The analysis included 100 brain cancer (including 44 meningioma cases, 56 glioma cases, and 122 healthy controls. Table 1 shows the clinical characteristics of the study groups. Genotype and allele frequencies of meningioma cases, glioma cases, and controls are shown in Table 2. The risks of meningioma and glioma associated with VDR genotypes are shown in Table 3. There was a significant difference in the distribution of VDR Fok-I genotypes in meningioma patients but no significant difference, was detected in glioma patients () (Table 2). VDR Fok-I ff genotype was significantly increased in meningioma patients (15.9%) compared with controls (2.5%), and carriers of Fok-I ff genotype had an increased risk for meningioma cases () (: 10.33 OR: 6.470, %95 CI: 1.749–23.926). The VDR Taq-I genotype frequencies for meningioma, glioma, and control cases were not significantly different (). In addition, vitamin D haplotypes were evaluated for association with brain cancers. Haplotype analysis revealed that there was no relationship between VDR polymorphisms and brain cancers (for glioma cases: : 0.17, LOD: 1.08, and -squared: 0.029 and for meningioma cases : 0.199, LOD: 1.06, and -squared 0.034) (Tables 4 and 5).
For the first time, we demonstrated the positive association of VDR Fok-I gene variants with meningioma cases. We also determined that VDR Fok-I ff genotype might affect development of meningioma, but we found that there was no statistically significant difference between VDR polymorphisms with glioma.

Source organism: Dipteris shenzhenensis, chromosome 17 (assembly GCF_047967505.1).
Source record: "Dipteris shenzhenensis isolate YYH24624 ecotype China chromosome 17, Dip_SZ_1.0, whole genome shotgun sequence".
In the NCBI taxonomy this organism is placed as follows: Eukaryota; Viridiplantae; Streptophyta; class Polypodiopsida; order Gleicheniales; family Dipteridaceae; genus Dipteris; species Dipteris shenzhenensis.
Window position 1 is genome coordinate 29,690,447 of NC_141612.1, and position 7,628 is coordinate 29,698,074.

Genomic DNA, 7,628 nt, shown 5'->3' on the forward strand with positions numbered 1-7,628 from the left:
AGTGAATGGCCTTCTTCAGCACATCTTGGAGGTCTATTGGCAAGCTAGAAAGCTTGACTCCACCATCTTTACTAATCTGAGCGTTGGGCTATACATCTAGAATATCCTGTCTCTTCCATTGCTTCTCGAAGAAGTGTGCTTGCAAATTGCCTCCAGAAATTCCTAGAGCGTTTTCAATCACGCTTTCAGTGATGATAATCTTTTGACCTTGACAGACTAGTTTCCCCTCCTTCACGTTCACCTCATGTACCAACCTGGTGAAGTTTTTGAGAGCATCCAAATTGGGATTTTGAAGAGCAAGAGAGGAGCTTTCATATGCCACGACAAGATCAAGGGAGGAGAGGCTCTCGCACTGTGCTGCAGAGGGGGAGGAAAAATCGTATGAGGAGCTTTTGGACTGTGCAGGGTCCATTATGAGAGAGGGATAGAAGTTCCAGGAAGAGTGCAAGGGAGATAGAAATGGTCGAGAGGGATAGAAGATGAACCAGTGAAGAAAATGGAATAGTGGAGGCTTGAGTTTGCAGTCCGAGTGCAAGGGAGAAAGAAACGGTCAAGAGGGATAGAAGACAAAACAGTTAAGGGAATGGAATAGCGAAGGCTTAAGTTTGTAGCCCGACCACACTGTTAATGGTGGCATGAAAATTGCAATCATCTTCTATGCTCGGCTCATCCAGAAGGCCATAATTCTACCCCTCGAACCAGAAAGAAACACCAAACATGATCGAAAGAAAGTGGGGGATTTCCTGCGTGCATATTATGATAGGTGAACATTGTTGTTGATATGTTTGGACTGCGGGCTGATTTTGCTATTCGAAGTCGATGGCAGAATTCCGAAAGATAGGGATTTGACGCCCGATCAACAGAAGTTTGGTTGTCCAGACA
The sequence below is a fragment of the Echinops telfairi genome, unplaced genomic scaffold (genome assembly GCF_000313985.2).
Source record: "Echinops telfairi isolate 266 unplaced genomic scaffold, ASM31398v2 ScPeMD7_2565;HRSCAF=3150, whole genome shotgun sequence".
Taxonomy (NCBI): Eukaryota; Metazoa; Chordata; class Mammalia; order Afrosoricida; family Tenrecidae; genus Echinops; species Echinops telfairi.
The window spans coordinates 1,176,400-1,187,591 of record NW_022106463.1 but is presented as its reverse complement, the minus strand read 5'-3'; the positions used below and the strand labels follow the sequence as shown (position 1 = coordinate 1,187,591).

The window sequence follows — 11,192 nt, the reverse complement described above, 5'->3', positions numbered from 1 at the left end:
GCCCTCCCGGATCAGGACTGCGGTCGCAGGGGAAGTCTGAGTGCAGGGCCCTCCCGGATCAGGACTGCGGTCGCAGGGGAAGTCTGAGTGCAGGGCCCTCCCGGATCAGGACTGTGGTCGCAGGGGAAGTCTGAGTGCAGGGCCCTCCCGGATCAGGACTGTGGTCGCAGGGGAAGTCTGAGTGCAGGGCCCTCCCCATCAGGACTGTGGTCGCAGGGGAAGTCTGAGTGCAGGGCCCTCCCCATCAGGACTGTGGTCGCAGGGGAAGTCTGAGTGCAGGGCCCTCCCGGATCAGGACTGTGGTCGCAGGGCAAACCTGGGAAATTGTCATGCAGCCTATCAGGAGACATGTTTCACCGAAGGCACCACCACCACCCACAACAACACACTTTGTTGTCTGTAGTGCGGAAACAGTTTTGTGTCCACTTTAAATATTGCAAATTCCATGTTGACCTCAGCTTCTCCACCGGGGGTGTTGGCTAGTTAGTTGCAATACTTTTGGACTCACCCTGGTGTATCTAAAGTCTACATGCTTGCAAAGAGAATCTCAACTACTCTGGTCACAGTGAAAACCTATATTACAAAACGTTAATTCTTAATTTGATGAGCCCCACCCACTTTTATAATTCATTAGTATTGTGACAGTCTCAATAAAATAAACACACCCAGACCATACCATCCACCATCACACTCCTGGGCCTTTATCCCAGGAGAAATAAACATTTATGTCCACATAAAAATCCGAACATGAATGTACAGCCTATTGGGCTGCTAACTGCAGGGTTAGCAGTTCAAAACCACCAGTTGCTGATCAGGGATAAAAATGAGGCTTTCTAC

Vitamin D is an important factor in the regulation of cell division and differentiation. The VDR gene is a member of nuclear receptor superfamily. The VDR gene located on chromosome 12. For a long time, several polymorphisms in VDR gene have been investigated for functional significance and potential effects on disease susceptibility . Many studies reported that vitamin D has an antiproliferative effect on many cancer types, which is promoting apoptosis in a variety of malignant cells, such as glioma, neuroblastoma, leukemia, lymphoma cells, breast cancer, and colon cancer [28, 30, 31], and numerous vitamin D analogs have been produced for the treatment of several cancer types. Alternations of vitamin D levels may be related to the changing in the expression of several transcription factors, cell cycle arrested proteins, growth factor, and other genes . Several studies implicated that the ff and Ff genotypes of the VDR gene are associated with a decreased transcriptional activity. VDR Fok-I polymorphism changes the size of the VDR protein [33–36]. The shorter VDR variant could be less active; therefore, this variation may lead to more aggressive disease prognosis [28, 37]. There are some studies showing that vitamin D deficiency affected the brain morphology and cellular proliferation and growth factor signaling in other tissue [19, 38–40]. Brain tumors are relatively rare than other cancer types, but some of the brain cancers are fatal cancer types . Meningiomas are one of the most frequent neoplasms of the brain tumors which account for nearly 13–26% and originate from the arachnoid cells or meningothelial cells [5, 42, 43]. Most of the meningioma cases are sporadic tumors. Today, we have a very little knowledge about genetic risk factors of meningioma. The pathophysiology of meningioma may be associated with a few genes, such as NF2, ATM, GST, CYP450, TP53, KRAS, and MNI. Especially, these genes are related to DNA repair, cell cycle regulation, tumor suppressor, and hormone metabolic pathways . Malmer et al. reported that there may be a relationship between the ATM gene variants which regulate for cellular response against DNA damage and meningioma risk, . Ting et al. reported that the activation of the ATM gene is mediated with VDR phosphorylation when genotoxic stress; furthermore, VDR gene mutation associated with inhibition of ATM gene expression .